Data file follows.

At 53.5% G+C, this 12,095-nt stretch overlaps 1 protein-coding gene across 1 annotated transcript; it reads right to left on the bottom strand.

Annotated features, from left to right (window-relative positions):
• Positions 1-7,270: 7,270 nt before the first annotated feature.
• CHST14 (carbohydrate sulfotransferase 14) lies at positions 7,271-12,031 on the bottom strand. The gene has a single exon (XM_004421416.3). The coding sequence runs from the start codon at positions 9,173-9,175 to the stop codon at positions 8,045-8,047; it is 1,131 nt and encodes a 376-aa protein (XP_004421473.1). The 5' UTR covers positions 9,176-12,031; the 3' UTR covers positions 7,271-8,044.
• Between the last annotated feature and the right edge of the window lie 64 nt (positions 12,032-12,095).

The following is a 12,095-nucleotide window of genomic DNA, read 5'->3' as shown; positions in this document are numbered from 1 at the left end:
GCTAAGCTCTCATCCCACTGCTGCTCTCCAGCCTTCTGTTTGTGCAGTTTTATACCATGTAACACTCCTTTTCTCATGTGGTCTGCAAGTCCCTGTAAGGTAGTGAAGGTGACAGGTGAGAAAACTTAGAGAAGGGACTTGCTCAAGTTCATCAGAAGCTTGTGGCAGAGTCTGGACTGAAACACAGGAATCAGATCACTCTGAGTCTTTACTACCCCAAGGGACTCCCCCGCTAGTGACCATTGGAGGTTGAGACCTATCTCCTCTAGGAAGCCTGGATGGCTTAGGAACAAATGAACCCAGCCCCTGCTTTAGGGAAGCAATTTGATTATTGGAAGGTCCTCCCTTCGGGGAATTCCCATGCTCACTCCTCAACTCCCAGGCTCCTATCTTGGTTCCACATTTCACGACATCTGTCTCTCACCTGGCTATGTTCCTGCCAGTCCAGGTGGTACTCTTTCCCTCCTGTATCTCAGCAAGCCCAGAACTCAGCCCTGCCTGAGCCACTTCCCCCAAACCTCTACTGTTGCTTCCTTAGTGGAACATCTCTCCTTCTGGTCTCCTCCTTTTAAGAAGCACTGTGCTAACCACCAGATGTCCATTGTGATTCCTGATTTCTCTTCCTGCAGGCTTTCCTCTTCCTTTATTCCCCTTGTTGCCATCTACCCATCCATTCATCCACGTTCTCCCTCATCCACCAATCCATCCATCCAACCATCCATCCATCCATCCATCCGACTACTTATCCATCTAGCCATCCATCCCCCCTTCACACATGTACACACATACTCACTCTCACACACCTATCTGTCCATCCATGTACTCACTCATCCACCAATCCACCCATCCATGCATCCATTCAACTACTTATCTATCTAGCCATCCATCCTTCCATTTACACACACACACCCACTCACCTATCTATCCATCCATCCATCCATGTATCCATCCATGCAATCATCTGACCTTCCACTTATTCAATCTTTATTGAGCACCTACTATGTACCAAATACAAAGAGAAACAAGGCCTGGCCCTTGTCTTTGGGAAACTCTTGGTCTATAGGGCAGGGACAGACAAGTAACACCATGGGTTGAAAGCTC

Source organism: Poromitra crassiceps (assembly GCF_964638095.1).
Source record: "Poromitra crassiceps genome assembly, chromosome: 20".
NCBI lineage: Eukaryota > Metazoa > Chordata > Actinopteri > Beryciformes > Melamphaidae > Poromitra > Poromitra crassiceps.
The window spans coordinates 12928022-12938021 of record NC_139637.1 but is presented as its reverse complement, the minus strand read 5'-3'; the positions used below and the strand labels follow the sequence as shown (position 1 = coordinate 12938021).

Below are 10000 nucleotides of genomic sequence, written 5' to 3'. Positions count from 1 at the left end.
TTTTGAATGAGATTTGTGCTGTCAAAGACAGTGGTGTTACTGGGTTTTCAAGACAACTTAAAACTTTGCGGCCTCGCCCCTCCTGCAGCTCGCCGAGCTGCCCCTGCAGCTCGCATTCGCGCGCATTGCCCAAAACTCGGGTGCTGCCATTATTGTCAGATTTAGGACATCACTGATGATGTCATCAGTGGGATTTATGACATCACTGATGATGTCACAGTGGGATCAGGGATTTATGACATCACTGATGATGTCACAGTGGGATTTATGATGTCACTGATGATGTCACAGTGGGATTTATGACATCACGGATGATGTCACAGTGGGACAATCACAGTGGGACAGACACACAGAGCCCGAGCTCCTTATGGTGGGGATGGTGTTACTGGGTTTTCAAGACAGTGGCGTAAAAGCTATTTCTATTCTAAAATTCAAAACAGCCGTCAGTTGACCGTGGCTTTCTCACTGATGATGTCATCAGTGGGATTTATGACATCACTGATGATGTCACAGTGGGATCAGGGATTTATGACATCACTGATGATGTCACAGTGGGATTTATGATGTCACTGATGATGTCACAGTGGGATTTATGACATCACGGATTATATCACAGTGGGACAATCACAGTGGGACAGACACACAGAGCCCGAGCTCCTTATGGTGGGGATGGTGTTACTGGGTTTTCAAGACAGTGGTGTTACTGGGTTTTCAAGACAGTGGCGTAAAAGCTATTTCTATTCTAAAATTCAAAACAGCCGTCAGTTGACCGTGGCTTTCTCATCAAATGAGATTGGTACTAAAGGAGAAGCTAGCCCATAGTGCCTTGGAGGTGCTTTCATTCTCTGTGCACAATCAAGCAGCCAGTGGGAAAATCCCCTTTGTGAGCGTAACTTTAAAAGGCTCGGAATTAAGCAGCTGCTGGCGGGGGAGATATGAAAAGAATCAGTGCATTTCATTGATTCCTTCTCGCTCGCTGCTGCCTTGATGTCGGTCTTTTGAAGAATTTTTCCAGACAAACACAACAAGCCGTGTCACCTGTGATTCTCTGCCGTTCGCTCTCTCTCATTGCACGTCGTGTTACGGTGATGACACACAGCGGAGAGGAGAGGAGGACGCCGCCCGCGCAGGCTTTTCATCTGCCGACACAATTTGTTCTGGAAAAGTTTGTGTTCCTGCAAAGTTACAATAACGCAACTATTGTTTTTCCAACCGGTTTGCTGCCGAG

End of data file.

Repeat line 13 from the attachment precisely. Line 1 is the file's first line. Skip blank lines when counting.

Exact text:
TTTTGAATGAGATTTGTGCTGTCAAAGACAGTGGTGTTACTGGGTTTTCAAGACAACTTAAAACTTTGCGGCCTCGCCCCTCCTGCAGCTCGCCGAGCTGCCCCTGCAGCTCGCATTCGCGCGCATTGCCCAAAACTCGGGTGCTGCCATTATTGTCAGATTTAGGACATCACTGATGATGTCATCAGTGGGATTTATGACATCACTGATGATGTCACAGTGGGATCAGGGATTTATGACATCACTGATGATGTCACAGTGGGATTTATGATGTCACTGATGATGTCACAGTGGGATTTATGACATCACGGATGATGTCACAGTGGGACAATCACAGTGGGACAGACACACAGAGCCCGAGCTCCTTATGGTGGGGATGGTGTTACTGGGTTTTCAAGACAGTGGCGTAAAAGCTATTTCTATTCTAAAATTCAAAACAGCCGTCAGTTGACCGTGGCTTTCTCACTGATGATGTCATCAGTGGGATTTATGACATCACTGATGATGTCACAGTGGGATCAGGGATTTATGACATCACTGATGATGTCACAGTGGGATTTATGATGTCACTGATGATGTCACAGTGGGATTTATGACATCACGGATTATATCACAGTGGGACAATCACAGTGGGACAGACACACAGAGCCCGAGCTCCTTATGGTGGGGATGGTGTTACTGGGTTTTCAAGACAGTGGTGTTACTGGGTTTTCAAGACAGTGGCGTAAAAGCTATTTCTATTCTAAAATTCAAAACAGCCGTCAGTTGACCGTGGCTTTCTCATCAAATGAGATTGGTACTAAAGGAGAAGCTAGCCCATAGTGCCTTGGAGGTGCTTTCATTCTCTGTGCACAATCAAGCAGCCAGTGGGAAAATCCCCTTTGTGAGCGTAACTTTAAAAGGCTCGGAATTAAGCAGCTGCTGGCGGGGGAGATATGAAAAGAATCAGTGCATTTCATTGATTCCTTCTCGCTCGCTGCTGCCTTGATGTCGGTCTTTTGAAGAATTTTTCCAGACAAACACAACAAGCCGTGTCACCTGTGATTCTCTGCCGTTCGCTCTCTCTCATTGCACGTCGTGTTACGGTGATGACACACAGCGGAGAGGAGAGGAGGACGCCGCCCGCGCAGGCTTTTCATCTGCCGACACAATTTGTTCTGGAAAAGTTTGTGTTCCTGCAAAGTTACAATAACGCAACTATTGTTTTTCCAACCGGTTTGCTGCCGAG